On to one of our other issues - unburned fuel coming out of the exhaust.  The combination of the water and the unburned fuel, plus some oil loss and blue smoke, was making me think that we had a broken piston ring or worse.  This would require the entire engine to be pulled out of the boat to be overhauled.  Well, first, the mechanic pulled out all of the injectors and found that there was significant carbon buildup.  This could cause fuel to be sprayed in a poor pattern, restricting combustion.  He then did a compression check on all of the cylinders and found that they all showed decent compression.  The compression level of the first cylinder was somewhat lower than the rest, but it was still OK.  He reinstalled the injectors and bled the air out of the system and had us try to turn the engine over again.  After listening to the starter, he felt that it wasn't turning fast enough so he had us switch to the house batteries.  We did so, and he thought the starter sounded better.

Regarding the carbon buildup, we have been concerned about that all along.  Diesel engines are made to run fast and hot, and with the propeller we use (Gori) and its overdrive mode (which allows us to dial down the RPMs and still maintain speed), we don't run it fast and hot.  As a result, carbon doesn't burn off and builds up in the cylinders and injectors.

We also thought we were burning oil, but it may be due to the fact that the engine was overfilled.  Kristen did an oil change in Norfolk, and it's possible we didn't completely fill it there (although she's fairly confident, as am I, that it was filled).  If it wasn't, that could explain the oil we had to add en route from  Norfolk to NYC, and the oil we had to add in NYC.  Then, we next checked the oil while the engine was turned on in Albany, and you can't do that since it's circulating.  We added oil at that point in time.  When we left Albany, the oil was a 1/4" over full on the dipstick, but the boat had been sitting for two weeks since the engine was last run, so every last bit of oil had filled the pan.  Then we checked it again in Kingston, 12 hours after we had run it, and it showed a 1/4" UNDER full, so we thought we may have burning oil.  We then checked it again in Haverstraw, and the level hadn't changed.  So... we're not sure if we are burning oil or not, and if the engine WAS overfilled, it would naturally burn the oil.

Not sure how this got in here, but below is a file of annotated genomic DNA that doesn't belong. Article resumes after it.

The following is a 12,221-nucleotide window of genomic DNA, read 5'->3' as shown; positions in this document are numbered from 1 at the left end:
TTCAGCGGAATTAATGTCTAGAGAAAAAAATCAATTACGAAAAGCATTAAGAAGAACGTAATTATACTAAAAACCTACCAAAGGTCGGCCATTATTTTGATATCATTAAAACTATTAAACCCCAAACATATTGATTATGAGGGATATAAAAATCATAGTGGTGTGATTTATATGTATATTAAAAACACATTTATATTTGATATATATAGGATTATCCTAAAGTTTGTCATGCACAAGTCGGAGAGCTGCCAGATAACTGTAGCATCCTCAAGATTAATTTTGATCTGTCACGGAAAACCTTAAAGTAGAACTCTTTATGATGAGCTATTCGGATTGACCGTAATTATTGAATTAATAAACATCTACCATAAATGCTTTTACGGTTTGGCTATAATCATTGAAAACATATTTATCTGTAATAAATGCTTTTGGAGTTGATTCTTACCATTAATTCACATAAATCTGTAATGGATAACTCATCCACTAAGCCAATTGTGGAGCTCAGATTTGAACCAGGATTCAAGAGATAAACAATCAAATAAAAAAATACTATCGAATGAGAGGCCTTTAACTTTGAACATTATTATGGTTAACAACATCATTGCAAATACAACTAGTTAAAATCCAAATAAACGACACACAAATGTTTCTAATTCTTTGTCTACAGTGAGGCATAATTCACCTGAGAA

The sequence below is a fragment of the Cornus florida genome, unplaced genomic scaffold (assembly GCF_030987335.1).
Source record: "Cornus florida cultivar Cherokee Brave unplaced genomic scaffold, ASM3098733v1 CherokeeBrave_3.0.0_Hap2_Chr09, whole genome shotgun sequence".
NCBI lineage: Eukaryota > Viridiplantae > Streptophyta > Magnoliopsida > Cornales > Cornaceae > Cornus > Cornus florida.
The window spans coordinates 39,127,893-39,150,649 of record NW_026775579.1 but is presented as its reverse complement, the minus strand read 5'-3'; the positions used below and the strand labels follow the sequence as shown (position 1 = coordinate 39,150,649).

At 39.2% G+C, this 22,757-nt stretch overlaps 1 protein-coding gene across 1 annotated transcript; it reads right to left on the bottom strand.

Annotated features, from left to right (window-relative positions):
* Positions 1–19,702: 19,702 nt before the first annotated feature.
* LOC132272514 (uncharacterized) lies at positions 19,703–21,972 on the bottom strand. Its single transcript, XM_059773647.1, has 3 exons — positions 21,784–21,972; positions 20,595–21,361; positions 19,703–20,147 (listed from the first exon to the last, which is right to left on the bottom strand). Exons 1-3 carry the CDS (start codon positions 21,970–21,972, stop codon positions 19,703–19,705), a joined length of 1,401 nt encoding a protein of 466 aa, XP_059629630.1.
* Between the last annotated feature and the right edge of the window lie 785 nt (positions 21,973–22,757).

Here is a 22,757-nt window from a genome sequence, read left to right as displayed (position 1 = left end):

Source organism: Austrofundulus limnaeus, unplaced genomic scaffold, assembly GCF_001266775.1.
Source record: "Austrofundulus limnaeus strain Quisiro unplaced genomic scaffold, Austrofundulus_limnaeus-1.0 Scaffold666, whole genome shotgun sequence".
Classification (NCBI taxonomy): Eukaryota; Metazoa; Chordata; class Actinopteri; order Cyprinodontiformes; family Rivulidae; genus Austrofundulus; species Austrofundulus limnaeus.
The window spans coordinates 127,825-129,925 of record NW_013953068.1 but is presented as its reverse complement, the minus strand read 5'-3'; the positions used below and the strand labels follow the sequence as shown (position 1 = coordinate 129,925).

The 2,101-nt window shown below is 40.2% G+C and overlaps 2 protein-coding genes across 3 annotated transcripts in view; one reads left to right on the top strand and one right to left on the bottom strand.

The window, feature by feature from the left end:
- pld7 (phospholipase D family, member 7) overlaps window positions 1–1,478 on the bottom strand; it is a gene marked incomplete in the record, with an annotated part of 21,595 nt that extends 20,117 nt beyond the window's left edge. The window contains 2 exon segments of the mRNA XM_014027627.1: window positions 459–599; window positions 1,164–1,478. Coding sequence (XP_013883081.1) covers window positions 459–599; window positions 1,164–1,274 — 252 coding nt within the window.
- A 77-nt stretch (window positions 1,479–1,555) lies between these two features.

So... the partial hydraulic lock MAY have been due to the fact that our antisiphon valve is too close to the waterline (only a few inches above).  The unburned fuel MAY be due to the fact that the carbon buildup is preventing a proper spray pattern within the cylinders.  The oil burning problem may not actually be having.  The starter MAY not be getting the proper cranking amps from the starting battery.  We really liked the mechanic because he didn't try to be a miracle worker and give us a false diagnosis, but rather pulled things apart and told us what he would recommend to try, and what to do if those things failed.